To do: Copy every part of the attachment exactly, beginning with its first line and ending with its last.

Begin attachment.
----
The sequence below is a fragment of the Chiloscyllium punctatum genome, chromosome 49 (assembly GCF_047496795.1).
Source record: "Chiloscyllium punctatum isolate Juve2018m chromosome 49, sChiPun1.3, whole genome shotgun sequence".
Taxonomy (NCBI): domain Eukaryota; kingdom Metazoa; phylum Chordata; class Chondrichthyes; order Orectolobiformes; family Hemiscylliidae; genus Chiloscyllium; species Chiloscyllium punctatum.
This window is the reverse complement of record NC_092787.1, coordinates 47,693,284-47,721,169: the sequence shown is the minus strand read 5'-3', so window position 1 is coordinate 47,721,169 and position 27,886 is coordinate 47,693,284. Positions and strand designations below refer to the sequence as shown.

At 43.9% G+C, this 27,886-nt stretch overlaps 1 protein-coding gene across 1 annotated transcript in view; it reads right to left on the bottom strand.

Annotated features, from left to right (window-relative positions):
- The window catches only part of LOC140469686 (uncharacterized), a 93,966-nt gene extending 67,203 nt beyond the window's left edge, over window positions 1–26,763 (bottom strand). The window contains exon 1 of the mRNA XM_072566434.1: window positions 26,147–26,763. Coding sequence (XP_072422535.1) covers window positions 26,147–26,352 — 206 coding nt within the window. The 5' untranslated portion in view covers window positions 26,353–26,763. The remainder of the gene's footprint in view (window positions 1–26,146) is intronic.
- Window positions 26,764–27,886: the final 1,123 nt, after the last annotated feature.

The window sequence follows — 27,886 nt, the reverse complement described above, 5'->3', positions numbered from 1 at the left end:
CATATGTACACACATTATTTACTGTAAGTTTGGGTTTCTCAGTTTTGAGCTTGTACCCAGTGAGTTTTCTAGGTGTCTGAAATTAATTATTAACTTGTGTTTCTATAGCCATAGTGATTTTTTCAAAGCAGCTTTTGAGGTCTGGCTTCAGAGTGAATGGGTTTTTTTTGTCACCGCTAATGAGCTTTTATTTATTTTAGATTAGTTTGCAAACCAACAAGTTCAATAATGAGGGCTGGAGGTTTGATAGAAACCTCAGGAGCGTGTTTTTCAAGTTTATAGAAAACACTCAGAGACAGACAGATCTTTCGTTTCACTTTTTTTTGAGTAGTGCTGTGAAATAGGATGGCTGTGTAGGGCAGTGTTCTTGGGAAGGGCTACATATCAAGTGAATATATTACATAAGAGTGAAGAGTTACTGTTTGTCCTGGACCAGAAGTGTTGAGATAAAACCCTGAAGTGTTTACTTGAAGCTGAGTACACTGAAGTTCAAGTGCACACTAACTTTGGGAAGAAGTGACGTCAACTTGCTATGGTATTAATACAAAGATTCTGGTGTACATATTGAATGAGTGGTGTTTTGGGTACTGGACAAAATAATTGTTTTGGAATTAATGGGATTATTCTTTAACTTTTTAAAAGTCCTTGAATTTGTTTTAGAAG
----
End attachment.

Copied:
The sequence below is a fragment of the Chiloscyllium punctatum genome, chromosome 49 (assembly GCF_047496795.1).
Source record: "Chiloscyllium punctatum isolate Juve2018m chromosome 49, sChiPun1.3, whole genome shotgun sequence".
Taxonomy (NCBI): domain Eukaryota; kingdom Metazoa; phylum Chordata; class Chondrichthyes; order Orectolobiformes; family Hemiscylliidae; genus Chiloscyllium; species Chiloscyllium punctatum.
This window is the reverse complement of record NC_092787.1, coordinates 47,693,284-47,721,169: the sequence shown is the minus strand read 5'-3', so window position 1 is coordinate 47,721,169 and position 27,886 is coordinate 47,693,284. Positions and strand designations below refer to the sequence as shown.

At 43.9% G+C, this 27,886-nt stretch overlaps 1 protein-coding gene across 1 annotated transcript in view; it reads right to left on the bottom strand.

Annotated features, from left to right (window-relative positions):
- The window catches only part of LOC140469686 (uncharacterized), a 93,966-nt gene extending 67,203 nt beyond the window's left edge, over window positions 1–26,763 (bottom strand). The window contains exon 1 of the mRNA XM_072566434.1: window positions 26,147–26,763. Coding sequence (XP_072422535.1) covers window positions 26,147–26,352 — 206 coding nt within the window. The 5' untranslated portion in view covers window positions 26,353–26,763. The remainder of the gene's footprint in view (window positions 1–26,146) is intronic.
- Window positions 26,764–27,886: the final 1,123 nt, after the last annotated feature.

The window sequence follows — 27,886 nt, the reverse complement described above, 5'->3', positions numbered from 1 at the left end:
CATATGTACACACATTATTTACTGTAAGTTTGGGTTTCTCAGTTTTGAGCTTGTACCCAGTGAGTTTTCTAGGTGTCTGAAATTAATTATTAACTTGTGTTTCTATAGCCATAGTGATTTTTTCAAAGCAGCTTTTGAGGTCTGGCTTCAGAGTGAATGGGTTTTTTTTGTCACCGCTAATGAGCTTTTATTTATTTTAGATTAGTTTGCAAACCAACAAGTTCAATAATGAGGGCTGGAGGTTTGATAGAAACCTCAGGAGCGTGTTTTTCAAGTTTATAGAAAACACTCAGAGACAGACAGATCTTTCGTTTCACTTTTTTTTGAGTAGTGCTGTGAAATAGGATGGCTGTGTAGGGCAGTGTTCTTGGGAAGGGCTACATATCAAGTGAATATATTACATAAGAGTGAAGAGTTACTGTTTGTCCTGGACCAGAAGTGTTGAGATAAAACCCTGAAGTGTTTACTTGAAGCTGAGTACACTGAAGTTCAAGTGCACACTAACTTTGGGAAGAAGTGACGTCAACTTGCTATGGTATTAATACAAAGATTCTGGTGTACATATTGAATGAGTGGTGTTTTGGGTACTGGACAAAATAATTGTTTTGGAATTAATGGGATTATTCTTTAACTTTTTAAAAGTCCTTGAATTTGTTTTAGAAG